Network security firm explores IPO

Undaunted by U.S.' scotching its sale to an Israeli company over security worries, Sourcefire looking into ways to grow


Martin Roesch's technology company was started in 2001 the same way many others begin - from his living room.

During its first year, Roesch's network security firm Sourcefire Inc. was running shipping and receiving from the foyer and conducting data operations from what is now the in-law suite at his Eldersburg home.

"It was definitely a startup," recalled Roesch, 36, who is now the company's chief technology officer.

Five years later, Sourcefire has grown to 150 employees with offices around the world, including two at its Columbia headquarters. The network security software Roesch developed is an industry leader. And despite last month's high-profile disappointment when the government blocked the $225 million sale of Sourcefire to Israeli-based Check Point Software Technologies Ltd. because of security concerns, executives say the company is poised to move forward.

Sourcefire is considering an initial public offering, executives said. And with the Check Point deal off, executives said the company's main focus is growing the business, gaining market share and improving profits.

Michele Perry, Sourcefire's chief marketing officer, said the company is "gunning for a fourth-quarter IPO."

"Last year, that was one of the options we had on the table that we were moving toward, and Check Point came out of the woodwork and tried to acquire us," Perry said. "So we're just back on our plan."

Wayne Jackson, Sourcefire's chief executive officer, was more measured in his remarks.

"We want to be in a position to be a public company in that time frame," Jackson said in an interview at his office this week.

Jackson, 44, said that Sourcefire's focus is to aggressively grow its business, so that the decision of when - or whether - to take the company public is within their control.

Sourcefire announced in October that it would be acquired by Check Point. But the acquisition raised national security issues and was under investigation by the Committee on Foreign Investment in the United States, the same agency that investigated Dubai Ports World's bid to run some operations at six U.S. ports including Baltimore's. Check Point announced late last month that it was pulling out of the deal.

With the Check Point deal behind them, Jackson said, Sourcefire is no longer focused on being acquired. He said the company has consulted with a bank about financing strategies to help it expand. Sourcefire has been profitable since the fourth quarter of 2005, Jackson said, while declining to provide specifics.

Sourcefire has the potential to be a billion-dollar company as it grabs a chunk of markets beyond intrusion prevention, Jackson said. He sees an IPO as one financing option but says it's more of a starting point than a finish line.

"Like any manager, I'd like to have as many options as I possibly can, so keeping the company strong enough to do [an IPO] is something I'd like to do, but it's not a management goal," Jackson said. "We're growing the company because we see a huge opportunity to be an industry leader."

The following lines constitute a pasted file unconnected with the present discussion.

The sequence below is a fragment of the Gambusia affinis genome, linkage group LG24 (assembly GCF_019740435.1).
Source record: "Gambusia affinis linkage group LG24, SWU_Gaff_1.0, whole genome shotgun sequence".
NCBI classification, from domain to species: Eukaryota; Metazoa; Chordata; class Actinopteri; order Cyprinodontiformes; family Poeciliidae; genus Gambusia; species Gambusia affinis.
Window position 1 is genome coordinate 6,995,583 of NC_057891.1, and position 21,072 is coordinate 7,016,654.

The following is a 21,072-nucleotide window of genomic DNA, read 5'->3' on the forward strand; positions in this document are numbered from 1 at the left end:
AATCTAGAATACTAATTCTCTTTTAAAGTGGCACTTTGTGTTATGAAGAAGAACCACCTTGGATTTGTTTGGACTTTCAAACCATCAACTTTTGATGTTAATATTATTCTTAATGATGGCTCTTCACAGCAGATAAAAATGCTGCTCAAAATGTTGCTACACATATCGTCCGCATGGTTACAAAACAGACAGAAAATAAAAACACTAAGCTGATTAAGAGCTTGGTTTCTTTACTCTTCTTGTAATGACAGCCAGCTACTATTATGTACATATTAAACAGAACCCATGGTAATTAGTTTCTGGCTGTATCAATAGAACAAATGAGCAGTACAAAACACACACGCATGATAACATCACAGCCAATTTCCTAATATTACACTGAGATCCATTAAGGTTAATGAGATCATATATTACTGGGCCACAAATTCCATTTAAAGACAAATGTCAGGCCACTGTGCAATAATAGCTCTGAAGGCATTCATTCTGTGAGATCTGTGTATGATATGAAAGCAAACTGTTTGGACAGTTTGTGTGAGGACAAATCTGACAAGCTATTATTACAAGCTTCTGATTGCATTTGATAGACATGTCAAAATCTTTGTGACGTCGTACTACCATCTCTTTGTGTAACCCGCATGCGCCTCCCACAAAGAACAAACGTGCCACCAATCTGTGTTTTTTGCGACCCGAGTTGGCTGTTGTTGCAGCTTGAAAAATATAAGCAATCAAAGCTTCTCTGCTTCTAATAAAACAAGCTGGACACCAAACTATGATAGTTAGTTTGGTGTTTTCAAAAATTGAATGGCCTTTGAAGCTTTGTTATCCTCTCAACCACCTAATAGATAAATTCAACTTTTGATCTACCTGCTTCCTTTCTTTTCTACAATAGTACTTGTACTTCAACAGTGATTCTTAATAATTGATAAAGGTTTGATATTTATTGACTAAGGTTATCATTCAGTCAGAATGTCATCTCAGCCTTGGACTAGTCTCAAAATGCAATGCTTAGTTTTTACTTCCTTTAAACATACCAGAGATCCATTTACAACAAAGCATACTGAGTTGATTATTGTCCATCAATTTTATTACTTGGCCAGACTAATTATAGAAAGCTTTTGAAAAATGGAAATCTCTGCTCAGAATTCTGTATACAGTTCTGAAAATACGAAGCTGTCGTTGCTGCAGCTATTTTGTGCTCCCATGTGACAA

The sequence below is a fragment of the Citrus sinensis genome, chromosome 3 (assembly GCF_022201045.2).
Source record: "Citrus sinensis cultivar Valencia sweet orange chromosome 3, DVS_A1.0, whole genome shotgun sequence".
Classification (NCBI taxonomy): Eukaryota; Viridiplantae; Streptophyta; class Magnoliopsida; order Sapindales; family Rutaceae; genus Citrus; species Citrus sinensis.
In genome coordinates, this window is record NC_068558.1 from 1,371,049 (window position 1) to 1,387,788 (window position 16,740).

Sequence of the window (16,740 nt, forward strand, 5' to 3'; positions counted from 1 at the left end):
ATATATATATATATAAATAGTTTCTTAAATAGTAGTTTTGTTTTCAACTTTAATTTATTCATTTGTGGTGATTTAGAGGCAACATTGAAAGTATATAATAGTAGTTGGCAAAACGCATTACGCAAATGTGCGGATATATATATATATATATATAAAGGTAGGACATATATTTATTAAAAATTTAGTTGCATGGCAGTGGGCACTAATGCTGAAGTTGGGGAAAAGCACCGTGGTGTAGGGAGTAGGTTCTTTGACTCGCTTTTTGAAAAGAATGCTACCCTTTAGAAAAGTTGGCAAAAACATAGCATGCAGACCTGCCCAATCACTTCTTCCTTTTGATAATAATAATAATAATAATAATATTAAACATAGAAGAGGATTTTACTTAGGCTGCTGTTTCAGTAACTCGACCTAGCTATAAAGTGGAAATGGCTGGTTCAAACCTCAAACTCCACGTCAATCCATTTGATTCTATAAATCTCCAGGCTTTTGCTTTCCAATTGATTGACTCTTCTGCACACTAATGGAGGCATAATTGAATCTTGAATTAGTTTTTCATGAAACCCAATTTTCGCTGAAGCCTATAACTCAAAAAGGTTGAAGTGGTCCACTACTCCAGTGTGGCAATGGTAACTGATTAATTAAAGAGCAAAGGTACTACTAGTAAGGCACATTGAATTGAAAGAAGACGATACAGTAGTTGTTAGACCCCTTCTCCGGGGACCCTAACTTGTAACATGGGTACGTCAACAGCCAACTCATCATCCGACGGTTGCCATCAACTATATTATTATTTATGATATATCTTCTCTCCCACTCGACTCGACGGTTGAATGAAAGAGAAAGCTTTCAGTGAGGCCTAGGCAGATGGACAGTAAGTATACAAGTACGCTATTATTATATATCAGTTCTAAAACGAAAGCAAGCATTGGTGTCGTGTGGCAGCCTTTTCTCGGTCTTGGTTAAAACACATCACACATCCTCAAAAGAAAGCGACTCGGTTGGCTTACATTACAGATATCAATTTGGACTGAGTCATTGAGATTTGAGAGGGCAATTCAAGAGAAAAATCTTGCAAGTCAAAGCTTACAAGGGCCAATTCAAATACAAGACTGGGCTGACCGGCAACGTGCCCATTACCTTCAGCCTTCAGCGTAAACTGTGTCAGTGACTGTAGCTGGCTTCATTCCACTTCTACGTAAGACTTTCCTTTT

Jeffrey W. Englander, an independent analyst who follows the information security industry, says going public is an attractive option for Sourcefire and returns them to the path they were on before the Check Point deal. Englander has no financial relationship with Sourcefire.

Sourcefire makes open-source intrusion prevention technology called Snort, which analyzes network traffic to protect against hackers. The company also makes software to manage that data. Additionally, Sourcefire makes real-time network awareness technology, which maps out exactly what the network looks like.

The intrusion detection and prevention market is expected to reach $700 million this year, Englander said. And Sourcefire's real-time network awareness adds a feature to the technology that many companies are looking for, he said.

"That's their secret sauce," Englander said. "It will not only prevent threats but look at different threats within your network, look at the configuration of your network, see where there are potential vulnerabilities and work to remediate those vulnerabilities in your network."

Snort, which Roesch invented, is a free product, and the code is available for anyone to see. But Englander said Sourcefire does not have any true direct competitors for its real-time network awareness technology.

Englander estimates that Sourcefire will have sales of about $53 million this year.

Kathy Smith, a principal with Renaissance Capital, a Greenwich, Conn., IPO research and investing firm, said it's a good time to be going public. The average stock price of companies that have gone public this year is up 21 percent from their IPO price, with about half of that return coming from the first day's trading.

There have been 46 IPOs this year, compared with 38 for the corresponding period last year, according to Renaissance Capital. Smith said technology companies typically make up about a third of the IPOs each year.

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